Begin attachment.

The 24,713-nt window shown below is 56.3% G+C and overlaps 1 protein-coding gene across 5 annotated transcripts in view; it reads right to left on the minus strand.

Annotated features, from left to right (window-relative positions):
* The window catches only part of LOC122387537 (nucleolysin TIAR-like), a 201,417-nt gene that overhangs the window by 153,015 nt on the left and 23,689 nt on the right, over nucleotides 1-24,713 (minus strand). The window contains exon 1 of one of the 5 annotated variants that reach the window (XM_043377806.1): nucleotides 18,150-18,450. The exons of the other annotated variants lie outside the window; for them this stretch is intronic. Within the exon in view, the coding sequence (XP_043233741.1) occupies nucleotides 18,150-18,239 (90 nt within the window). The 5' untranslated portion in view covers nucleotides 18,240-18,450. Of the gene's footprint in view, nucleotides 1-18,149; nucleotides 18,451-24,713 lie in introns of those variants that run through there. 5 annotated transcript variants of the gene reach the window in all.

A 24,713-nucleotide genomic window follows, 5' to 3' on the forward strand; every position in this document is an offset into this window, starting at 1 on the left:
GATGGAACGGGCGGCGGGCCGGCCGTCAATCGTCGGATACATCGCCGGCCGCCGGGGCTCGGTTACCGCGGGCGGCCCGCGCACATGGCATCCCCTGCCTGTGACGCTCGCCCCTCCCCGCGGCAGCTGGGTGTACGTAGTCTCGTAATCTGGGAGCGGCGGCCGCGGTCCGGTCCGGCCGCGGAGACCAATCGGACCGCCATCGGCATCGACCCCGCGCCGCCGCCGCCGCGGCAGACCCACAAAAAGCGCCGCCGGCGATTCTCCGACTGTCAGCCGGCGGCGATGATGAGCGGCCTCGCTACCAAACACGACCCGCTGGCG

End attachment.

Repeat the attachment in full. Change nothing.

The 24,713-nt window shown below is 56.3% G+C and overlaps 1 protein-coding gene across 5 annotated transcripts in view; it reads right to left on the minus strand.

Annotated features, from left to right (window-relative positions):
* The window catches only part of LOC122387537 (nucleolysin TIAR-like), a 201,417-nt gene that overhangs the window by 153,015 nt on the left and 23,689 nt on the right, over nucleotides 1-24,713 (minus strand). The window contains exon 1 of one of the 5 annotated variants that reach the window (XM_043377806.1): nucleotides 18,150-18,450. The exons of the other annotated variants lie outside the window; for them this stretch is intronic. Within the exon in view, the coding sequence (XP_043233741.1) occupies nucleotides 18,150-18,239 (90 nt within the window). The 5' untranslated portion in view covers nucleotides 18,240-18,450. Of the gene's footprint in view, nucleotides 1-18,149; nucleotides 18,451-24,713 lie in introns of those variants that run through there. 5 annotated transcript variants of the gene reach the window in all.

A 24,713-nucleotide genomic window follows, 5' to 3' on the forward strand; every position in this document is an offset into this window, starting at 1 on the left:
GATGGAACGGGCGGCGGGCCGGCCGTCAATCGTCGGATACATCGCCGGCCGCCGGGGCTCGGTTACCGCGGGCGGCCCGCGCACATGGCATCCCCTGCCTGTGACGCTCGCCCCTCCCCGCGGCAGCTGGGTGTACGTAGTCTCGTAATCTGGGAGCGGCGGCCGCGGTCCGGTCCGGCCGCGGAGACCAATCGGACCGCCATCGGCATCGACCCCGCGCCGCCGCCGCCGCGGCAGACCCACAAAAAGCGCCGCCGGCGATTCTCCGACTGTCAGCCGGCGGCGATGATGAGCGGCCTCGCTACCAAACACGACCCGCTGGCG